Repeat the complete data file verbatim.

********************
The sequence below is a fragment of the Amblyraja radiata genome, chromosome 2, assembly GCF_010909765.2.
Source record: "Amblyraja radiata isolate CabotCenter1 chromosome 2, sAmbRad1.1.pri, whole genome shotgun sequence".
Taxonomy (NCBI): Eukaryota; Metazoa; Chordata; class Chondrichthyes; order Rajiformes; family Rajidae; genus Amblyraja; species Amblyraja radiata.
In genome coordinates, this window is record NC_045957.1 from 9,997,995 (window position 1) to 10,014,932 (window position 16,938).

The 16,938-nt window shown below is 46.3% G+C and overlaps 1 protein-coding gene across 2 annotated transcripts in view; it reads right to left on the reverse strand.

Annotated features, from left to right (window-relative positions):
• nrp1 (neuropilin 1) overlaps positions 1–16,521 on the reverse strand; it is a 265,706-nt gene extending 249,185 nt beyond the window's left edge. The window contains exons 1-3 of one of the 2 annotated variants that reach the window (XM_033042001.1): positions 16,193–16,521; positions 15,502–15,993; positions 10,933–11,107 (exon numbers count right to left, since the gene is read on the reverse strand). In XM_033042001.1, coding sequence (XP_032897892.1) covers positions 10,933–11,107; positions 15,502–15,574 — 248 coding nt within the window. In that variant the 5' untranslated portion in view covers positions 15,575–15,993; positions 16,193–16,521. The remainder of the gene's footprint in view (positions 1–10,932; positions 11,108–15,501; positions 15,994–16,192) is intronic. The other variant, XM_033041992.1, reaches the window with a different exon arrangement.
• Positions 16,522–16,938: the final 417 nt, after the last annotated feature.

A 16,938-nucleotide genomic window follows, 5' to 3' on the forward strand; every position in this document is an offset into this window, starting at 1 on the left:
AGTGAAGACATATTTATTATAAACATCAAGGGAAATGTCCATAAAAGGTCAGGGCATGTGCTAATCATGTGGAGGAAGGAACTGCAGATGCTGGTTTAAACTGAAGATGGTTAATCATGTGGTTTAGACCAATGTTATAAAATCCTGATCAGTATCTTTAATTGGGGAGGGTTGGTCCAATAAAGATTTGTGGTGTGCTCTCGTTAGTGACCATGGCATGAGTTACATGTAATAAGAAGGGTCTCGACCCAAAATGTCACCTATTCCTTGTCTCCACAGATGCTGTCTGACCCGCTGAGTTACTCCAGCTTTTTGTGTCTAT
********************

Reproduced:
The sequence below is a fragment of the Amblyraja radiata genome, chromosome 2, assembly GCF_010909765.2.
Source record: "Amblyraja radiata isolate CabotCenter1 chromosome 2, sAmbRad1.1.pri, whole genome shotgun sequence".
Taxonomy (NCBI): Eukaryota; Metazoa; Chordata; class Chondrichthyes; order Rajiformes; family Rajidae; genus Amblyraja; species Amblyraja radiata.
In genome coordinates, this window is record NC_045957.1 from 9,997,995 (window position 1) to 10,014,932 (window position 16,938).

The 16,938-nt window shown below is 46.3% G+C and overlaps 1 protein-coding gene across 2 annotated transcripts in view; it reads right to left on the reverse strand.

Annotated features, from left to right (window-relative positions):
• nrp1 (neuropilin 1) overlaps positions 1–16,521 on the reverse strand; it is a 265,706-nt gene extending 249,185 nt beyond the window's left edge. The window contains exons 1-3 of one of the 2 annotated variants that reach the window (XM_033042001.1): positions 16,193–16,521; positions 15,502–15,993; positions 10,933–11,107 (exon numbers count right to left, since the gene is read on the reverse strand). In XM_033042001.1, coding sequence (XP_032897892.1) covers positions 10,933–11,107; positions 15,502–15,574 — 248 coding nt within the window. In that variant the 5' untranslated portion in view covers positions 15,575–15,993; positions 16,193–16,521. The remainder of the gene's footprint in view (positions 1–10,932; positions 11,108–15,501; positions 15,994–16,192) is intronic. The other variant, XM_033041992.1, reaches the window with a different exon arrangement.
• Positions 16,522–16,938: the final 417 nt, after the last annotated feature.

A 16,938-nucleotide genomic window follows, 5' to 3' on the forward strand; every position in this document is an offset into this window, starting at 1 on the left:
AGTGAAGACATATTTATTATAAACATCAAGGGAAATGTCCATAAAAGGTCAGGGCATGTGCTAATCATGTGGAGGAAGGAACTGCAGATGCTGGTTTAAACTGAAGATGGTTAATCATGTGGTTTAGACCAATGTTATAAAATCCTGATCAGTATCTTTAATTGGGGAGGGTTGGTCCAATAAAGATTTGTGGTGTGCTCTCGTTAGTGACCATGGCATGAGTTACATGTAATAAGAAGGGTCTCGACCCAAAATGTCACCTATTCCTTGTCTCCACAGATGCTGTCTGACCCGCTGAGTTACTCCAGCTTTTTGTGTCTAT